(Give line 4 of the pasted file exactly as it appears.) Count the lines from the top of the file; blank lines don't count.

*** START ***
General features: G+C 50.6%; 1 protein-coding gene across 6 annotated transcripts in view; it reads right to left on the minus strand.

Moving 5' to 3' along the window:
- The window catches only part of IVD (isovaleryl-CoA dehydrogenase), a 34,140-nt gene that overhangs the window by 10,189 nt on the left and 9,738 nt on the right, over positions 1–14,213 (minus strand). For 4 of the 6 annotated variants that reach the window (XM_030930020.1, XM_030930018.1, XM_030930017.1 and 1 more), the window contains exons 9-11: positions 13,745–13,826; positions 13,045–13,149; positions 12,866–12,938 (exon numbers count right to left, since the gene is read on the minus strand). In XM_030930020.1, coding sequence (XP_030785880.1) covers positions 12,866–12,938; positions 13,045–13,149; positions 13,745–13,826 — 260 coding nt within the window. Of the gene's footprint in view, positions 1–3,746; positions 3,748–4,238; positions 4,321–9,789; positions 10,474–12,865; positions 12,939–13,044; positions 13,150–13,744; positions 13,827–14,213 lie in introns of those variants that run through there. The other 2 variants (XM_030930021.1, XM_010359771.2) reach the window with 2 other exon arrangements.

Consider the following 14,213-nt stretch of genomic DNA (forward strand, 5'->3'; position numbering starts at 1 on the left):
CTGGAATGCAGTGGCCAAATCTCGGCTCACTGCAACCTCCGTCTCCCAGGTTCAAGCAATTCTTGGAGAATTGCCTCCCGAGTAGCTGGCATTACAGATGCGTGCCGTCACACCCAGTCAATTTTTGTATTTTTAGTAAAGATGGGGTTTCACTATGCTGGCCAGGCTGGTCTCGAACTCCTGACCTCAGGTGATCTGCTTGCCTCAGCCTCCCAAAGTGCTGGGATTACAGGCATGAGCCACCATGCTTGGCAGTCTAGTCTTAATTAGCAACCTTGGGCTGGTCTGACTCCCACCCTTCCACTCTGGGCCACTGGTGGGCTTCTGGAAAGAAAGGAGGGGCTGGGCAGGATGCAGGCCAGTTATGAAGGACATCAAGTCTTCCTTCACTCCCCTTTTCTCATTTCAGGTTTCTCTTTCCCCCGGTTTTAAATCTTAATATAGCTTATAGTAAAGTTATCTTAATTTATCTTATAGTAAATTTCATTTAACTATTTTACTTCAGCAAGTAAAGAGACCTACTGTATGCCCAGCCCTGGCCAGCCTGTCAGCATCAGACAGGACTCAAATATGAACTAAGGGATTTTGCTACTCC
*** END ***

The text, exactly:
Consider the following 14,213-nt stretch of genomic DNA (forward strand, 5'->3'; position numbering starts at 1 on the left):